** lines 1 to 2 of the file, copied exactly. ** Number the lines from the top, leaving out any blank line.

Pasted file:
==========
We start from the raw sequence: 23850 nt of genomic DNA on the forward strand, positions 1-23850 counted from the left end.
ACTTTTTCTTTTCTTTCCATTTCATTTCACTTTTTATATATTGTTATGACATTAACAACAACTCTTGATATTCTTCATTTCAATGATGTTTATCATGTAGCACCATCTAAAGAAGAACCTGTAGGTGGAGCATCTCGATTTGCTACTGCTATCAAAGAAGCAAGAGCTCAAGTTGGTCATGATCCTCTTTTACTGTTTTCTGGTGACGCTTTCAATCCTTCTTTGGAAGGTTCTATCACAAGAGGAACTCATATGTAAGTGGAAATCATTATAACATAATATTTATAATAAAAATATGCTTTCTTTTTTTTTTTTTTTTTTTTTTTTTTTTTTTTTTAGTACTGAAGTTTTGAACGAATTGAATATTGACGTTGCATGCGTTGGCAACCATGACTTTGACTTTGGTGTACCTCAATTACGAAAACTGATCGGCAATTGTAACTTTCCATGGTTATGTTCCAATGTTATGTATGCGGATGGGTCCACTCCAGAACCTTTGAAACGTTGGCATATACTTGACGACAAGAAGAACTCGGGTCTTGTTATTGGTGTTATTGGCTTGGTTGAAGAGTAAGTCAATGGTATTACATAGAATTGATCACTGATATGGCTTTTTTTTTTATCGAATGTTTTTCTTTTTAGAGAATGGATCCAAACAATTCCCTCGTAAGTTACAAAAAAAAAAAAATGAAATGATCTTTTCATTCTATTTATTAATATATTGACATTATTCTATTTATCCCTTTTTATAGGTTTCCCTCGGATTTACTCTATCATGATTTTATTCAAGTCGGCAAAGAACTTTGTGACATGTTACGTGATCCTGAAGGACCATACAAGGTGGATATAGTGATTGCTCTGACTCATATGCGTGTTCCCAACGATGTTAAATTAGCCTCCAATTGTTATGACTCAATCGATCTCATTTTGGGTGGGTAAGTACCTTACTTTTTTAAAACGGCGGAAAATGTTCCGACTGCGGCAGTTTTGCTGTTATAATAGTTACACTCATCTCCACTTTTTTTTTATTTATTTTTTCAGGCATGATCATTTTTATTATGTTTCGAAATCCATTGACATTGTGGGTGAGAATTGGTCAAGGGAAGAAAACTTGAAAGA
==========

We start from the raw sequence: 23850 nt of genomic DNA on the forward strand, positions 1-23850 counted from the left end.
ACTTTTTCTTTTCTTTCCATTTCATTTCACTTTTTATATATTGTTATGACATTAACAACAACTCTTGATATTCTTCATTTCAATGATGTTTATCATGTAGCACCATCTAAAGAAGAACCTGTAGGTGGAGCATCTCGATTTGCTACTGCTATCAAAGAAGCAAGAGCTCAAGTTGGTCATGATCCTCTTTTACTGTTTTCTGGTGACGCTTTCAATCCTTCTTTGGAAGGTTCTATCACAAGAGGAACTCATATGTAAGTGGAAATCATTATAACATAATATTTATAATAAAAATATGCTTTCTTTTTTTTTTTTTTTTTTTTTTTTTTTTTTTTTTAGTACTGAAGTTTTGAACGAATTGAATATTGACGTTGCATGCGTTGGCAACCATGACTTTGACTTTGGTGTACCTCAATTACGAAAACTGATCGGCAATTGTAACTTTCCATGGTTATGTTCCAATGTTATGTATGCGGATGGGTCCACTCCAGAACCTTTGAAACGTTGGCATATACTTGACGACAAGAAGAACTCGGGTCTTGTTATTGGTGTTATTGGCTTGGTTGAAGAGTAAGTCAATGGTATTACATAGAATTGATCACTGATATGGCTTTTTTTTTTATCGAATGTTTTTCTTTTTAGAGAATGGATCCAAACAATTCCCTCGTAAGTTACAAAAAAAAAAAAATGAAATGATCTTTTCATTCTATTTATTAATATATTGACATTATTCTATTTATCCCTTTTTATAGGTTTCCCTCGGATTTACTCTATCATGATTTTATTCAAGTCGGCAAAGAACTTTGTGACATGTTACGTGATCCTGAAGGACCATACAAGGTGGATATAGTGATTGCTCTGACTCATATGCGTGTTCCCAACGATGTTAAATTAGCCTCCAATTGTTATGACTCAATCGATCTCATTTTGGGTGGGTAAGTACCTTACTTTTTTAAAACGGCGGAAAATGTTCCGACTGCGGCAGTTTTGCTGTTATAATAGTTACACTCATCTCCACTTTTTTTTTATTTATTTTTTCAGGCATGATCATTTTTATTATGTTTCGAAATCCATTGACATTGTGGGTGAGAATTGGTCAAGGGAAGAAAACTTGAAAGA